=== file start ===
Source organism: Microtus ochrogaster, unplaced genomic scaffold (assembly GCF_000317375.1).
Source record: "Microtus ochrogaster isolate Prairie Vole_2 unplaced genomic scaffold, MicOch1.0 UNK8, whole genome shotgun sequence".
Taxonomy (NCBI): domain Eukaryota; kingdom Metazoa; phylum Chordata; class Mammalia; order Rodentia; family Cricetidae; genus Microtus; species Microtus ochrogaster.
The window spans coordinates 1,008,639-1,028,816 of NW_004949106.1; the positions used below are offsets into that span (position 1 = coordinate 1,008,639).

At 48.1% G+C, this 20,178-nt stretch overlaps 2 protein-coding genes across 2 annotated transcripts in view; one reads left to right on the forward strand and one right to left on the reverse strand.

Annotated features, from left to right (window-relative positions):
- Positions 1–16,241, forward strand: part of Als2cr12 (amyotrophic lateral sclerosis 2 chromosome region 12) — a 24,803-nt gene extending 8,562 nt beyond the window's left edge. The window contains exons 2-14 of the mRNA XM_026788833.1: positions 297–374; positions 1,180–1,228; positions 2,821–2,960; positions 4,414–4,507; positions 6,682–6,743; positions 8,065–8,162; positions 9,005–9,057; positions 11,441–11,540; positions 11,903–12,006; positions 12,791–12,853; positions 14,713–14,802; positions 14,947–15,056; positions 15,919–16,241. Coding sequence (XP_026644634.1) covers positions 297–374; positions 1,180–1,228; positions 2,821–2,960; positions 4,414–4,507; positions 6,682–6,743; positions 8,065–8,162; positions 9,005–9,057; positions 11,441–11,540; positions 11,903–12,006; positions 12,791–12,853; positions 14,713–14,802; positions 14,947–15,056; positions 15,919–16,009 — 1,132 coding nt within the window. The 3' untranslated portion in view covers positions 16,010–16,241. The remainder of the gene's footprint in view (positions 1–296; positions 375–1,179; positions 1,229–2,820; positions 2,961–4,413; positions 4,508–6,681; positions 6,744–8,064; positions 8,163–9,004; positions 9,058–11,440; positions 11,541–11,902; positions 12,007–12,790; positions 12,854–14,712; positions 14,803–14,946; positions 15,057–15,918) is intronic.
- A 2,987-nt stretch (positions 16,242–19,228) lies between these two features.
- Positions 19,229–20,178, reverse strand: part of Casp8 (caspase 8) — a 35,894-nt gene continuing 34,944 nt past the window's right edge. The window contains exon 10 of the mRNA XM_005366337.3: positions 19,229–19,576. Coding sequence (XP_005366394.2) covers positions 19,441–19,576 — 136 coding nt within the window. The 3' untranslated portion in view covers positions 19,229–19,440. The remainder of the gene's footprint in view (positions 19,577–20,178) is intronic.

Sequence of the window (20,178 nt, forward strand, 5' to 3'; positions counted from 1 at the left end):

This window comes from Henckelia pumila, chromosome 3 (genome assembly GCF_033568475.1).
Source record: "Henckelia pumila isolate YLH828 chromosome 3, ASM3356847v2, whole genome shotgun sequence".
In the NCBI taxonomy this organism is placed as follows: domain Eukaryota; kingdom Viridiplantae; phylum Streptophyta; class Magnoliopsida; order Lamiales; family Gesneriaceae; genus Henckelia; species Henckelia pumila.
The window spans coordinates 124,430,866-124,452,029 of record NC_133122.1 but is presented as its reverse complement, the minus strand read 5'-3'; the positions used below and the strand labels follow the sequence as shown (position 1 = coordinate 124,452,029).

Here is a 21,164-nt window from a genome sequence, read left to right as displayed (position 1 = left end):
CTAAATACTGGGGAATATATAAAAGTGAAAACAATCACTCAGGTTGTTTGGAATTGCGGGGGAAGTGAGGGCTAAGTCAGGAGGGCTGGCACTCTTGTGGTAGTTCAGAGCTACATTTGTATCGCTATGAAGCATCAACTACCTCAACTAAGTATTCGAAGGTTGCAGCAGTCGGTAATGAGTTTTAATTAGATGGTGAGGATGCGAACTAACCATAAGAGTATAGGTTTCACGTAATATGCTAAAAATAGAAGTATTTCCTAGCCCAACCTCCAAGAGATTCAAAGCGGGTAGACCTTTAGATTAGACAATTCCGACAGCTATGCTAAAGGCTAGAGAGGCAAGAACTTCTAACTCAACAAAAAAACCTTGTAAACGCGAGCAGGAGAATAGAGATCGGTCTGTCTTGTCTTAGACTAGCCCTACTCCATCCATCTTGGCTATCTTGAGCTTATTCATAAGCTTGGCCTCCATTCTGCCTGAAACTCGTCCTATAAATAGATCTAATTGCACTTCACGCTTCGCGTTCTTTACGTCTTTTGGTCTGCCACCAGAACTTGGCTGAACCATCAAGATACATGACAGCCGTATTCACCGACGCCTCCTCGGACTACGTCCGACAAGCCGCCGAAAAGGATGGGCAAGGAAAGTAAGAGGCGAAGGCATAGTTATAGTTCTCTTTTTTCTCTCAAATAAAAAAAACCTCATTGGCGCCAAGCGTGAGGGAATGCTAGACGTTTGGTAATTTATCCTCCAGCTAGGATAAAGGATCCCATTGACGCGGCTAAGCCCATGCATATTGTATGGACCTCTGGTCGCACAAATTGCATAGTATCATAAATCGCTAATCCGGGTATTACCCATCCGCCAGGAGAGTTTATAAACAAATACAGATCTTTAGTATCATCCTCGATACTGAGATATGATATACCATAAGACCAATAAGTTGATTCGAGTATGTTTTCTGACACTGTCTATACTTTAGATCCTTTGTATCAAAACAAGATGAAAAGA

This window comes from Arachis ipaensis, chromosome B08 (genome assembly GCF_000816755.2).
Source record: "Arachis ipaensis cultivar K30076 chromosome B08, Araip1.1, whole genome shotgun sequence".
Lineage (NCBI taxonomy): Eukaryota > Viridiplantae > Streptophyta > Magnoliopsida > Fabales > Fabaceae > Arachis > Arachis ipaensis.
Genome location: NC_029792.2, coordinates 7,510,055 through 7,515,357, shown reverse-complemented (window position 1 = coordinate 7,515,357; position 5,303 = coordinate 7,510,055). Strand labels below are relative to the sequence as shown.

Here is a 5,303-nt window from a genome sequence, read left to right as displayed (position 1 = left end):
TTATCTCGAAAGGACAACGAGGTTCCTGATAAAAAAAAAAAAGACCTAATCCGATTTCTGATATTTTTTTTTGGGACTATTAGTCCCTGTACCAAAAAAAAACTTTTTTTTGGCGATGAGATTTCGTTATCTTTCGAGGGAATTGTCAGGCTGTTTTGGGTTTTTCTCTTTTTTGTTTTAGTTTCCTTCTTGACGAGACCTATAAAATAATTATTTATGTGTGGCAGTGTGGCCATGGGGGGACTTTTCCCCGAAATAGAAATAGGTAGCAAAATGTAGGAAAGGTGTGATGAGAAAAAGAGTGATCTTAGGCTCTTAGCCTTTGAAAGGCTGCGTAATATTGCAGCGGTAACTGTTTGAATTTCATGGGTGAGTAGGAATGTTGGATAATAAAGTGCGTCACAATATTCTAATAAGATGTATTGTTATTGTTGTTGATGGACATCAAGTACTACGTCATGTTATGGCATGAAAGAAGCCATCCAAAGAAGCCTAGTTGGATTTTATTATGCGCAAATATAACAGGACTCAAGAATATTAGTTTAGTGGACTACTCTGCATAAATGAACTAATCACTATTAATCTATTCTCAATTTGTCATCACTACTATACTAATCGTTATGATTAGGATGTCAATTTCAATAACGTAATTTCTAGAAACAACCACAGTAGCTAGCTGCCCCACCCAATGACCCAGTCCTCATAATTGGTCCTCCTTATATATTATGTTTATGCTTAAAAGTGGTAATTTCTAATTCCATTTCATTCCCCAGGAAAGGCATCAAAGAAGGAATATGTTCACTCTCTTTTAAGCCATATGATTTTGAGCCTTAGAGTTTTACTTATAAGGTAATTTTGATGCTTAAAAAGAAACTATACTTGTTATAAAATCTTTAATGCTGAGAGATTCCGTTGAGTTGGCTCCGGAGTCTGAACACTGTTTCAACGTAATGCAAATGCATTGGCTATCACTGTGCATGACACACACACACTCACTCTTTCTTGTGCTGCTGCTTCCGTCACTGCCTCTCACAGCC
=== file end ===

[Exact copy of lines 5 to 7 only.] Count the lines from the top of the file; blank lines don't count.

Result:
At 48.1% G+C, this 20,178-nt stretch overlaps 2 protein-coding genes across 2 annotated transcripts in view; one reads left to right on the forward strand and one right to left on the reverse strand.

Annotated features, from left to right (window-relative positions):
- Positions 1–16,241, forward strand: part of Als2cr12 (amyotrophic lateral sclerosis 2 chromosome region 12) — a 24,803-nt gene extending 8,562 nt beyond the window's left edge. The window contains exons 2-14 of the mRNA XM_026788833.1: positions 297–374; positions 1,180–1,228; positions 2,821–2,960; positions 4,414–4,507; positions 6,682–6,743; positions 8,065–8,162; positions 9,005–9,057; positions 11,441–11,540; positions 11,903–12,006; positions 12,791–12,853; positions 14,713–14,802; positions 14,947–15,056; positions 15,919–16,241. Coding sequence (XP_026644634.1) covers positions 297–374; positions 1,180–1,228; positions 2,821–2,960; positions 4,414–4,507; positions 6,682–6,743; positions 8,065–8,162; positions 9,005–9,057; positions 11,441–11,540; positions 11,903–12,006; positions 12,791–12,853; positions 14,713–14,802; positions 14,947–15,056; positions 15,919–16,009 — 1,132 coding nt within the window. The 3' untranslated portion in view covers positions 16,010–16,241. The remainder of the gene's footprint in view (positions 1–296; positions 375–1,179; positions 1,229–2,820; positions 2,961–4,413; positions 4,508–6,681; positions 6,744–8,064; positions 8,163–9,004; positions 9,058–11,440; positions 11,541–11,902; positions 12,007–12,790; positions 12,854–14,712; positions 14,803–14,946; positions 15,057–15,918) is intronic.